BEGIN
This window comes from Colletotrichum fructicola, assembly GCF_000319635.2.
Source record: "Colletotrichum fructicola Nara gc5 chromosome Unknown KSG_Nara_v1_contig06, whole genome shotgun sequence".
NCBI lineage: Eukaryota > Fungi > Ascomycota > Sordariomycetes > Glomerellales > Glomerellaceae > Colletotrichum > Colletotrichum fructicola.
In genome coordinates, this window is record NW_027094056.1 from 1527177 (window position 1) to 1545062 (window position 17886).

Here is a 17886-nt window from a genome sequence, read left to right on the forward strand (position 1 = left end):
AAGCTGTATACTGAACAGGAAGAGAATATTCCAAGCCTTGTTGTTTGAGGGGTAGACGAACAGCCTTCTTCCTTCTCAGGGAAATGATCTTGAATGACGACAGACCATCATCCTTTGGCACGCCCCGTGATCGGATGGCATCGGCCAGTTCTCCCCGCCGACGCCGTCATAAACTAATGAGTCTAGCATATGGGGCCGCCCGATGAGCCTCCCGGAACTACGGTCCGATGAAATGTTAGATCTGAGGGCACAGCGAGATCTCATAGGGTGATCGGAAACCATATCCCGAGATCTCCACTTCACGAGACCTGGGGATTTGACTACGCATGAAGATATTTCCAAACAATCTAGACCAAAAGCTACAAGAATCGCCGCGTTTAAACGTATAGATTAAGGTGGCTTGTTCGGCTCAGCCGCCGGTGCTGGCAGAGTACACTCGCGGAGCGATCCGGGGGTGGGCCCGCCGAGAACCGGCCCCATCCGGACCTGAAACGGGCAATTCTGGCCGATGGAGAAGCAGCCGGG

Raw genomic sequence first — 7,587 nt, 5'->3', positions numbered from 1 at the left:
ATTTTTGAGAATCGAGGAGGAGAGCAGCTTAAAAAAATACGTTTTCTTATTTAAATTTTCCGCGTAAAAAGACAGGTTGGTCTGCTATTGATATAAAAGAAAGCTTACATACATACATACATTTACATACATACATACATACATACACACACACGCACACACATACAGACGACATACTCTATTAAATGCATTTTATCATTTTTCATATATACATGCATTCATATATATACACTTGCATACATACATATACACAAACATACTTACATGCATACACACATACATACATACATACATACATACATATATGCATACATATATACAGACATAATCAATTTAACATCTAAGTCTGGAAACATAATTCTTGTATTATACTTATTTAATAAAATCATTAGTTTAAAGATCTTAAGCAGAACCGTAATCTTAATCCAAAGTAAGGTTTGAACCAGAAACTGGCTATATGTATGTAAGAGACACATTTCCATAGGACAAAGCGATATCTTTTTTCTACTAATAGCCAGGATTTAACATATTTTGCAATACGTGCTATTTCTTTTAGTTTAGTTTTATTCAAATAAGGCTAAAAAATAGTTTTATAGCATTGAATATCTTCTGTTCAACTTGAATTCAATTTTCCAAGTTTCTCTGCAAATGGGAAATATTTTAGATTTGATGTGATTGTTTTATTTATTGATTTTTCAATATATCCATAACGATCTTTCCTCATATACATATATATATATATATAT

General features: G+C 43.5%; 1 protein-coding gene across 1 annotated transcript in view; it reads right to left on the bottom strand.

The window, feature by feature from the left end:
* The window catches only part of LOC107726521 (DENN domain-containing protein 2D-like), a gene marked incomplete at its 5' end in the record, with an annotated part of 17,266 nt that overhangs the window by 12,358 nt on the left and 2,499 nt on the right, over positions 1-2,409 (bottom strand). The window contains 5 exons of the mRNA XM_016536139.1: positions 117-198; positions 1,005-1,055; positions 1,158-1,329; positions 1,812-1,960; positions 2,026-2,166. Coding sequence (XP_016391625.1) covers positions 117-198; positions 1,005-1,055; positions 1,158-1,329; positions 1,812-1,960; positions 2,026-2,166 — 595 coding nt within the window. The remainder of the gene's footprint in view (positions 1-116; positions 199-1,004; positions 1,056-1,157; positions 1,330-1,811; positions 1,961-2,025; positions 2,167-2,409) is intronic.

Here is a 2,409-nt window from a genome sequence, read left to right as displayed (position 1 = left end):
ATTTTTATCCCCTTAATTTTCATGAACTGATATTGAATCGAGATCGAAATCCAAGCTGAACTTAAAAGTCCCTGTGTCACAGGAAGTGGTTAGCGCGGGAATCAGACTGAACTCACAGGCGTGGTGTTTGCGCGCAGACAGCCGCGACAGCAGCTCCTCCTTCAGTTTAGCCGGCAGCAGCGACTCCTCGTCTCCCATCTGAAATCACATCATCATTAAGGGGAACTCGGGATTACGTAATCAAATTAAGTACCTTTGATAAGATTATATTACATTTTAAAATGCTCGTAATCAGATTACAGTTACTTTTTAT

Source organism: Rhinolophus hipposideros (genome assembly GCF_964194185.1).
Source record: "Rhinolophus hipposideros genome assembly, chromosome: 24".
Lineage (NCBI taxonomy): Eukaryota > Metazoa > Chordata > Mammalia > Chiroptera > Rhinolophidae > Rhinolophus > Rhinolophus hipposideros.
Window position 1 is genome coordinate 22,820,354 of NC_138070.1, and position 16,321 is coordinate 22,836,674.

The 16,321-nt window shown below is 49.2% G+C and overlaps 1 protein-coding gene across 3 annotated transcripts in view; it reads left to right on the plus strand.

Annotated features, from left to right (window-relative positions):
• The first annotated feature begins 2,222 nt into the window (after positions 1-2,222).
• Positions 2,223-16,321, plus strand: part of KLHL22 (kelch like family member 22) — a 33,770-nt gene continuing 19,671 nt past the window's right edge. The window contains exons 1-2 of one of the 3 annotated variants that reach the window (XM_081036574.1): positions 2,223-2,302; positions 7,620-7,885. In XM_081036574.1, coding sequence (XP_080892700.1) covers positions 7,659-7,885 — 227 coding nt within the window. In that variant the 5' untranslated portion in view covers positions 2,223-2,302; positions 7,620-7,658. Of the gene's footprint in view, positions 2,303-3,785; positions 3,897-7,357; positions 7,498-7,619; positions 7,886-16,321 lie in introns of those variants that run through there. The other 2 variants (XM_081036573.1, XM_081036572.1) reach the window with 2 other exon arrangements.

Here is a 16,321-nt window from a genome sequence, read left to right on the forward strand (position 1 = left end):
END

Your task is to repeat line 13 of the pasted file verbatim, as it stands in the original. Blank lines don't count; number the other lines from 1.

ATTTTTATCCCCTTAATTTTCATGAACTGATATTGAATCGAGATCGAAATCCAAGCTGAACTTAAAAGTCCCTGTGTCACAGGAAGTGGTTAGCGCGGGAATCAGACTGAACTCACAGGCGTGGTGTTTGCGCGCAGACAGCCGCGACAGCAGCTCCTCCTTCAGTTTAGCCGGCAGCAGCGACTCCTCGTCTCCCATCTGAAATCACATCATCATTAAGGGGAACTCGGGATTACGTAATCAAATTAAGTACCTTTGATAAGATTATATTACATTTTAAAATGCTCGTAATCAGATTACAGTTACTTTTTAT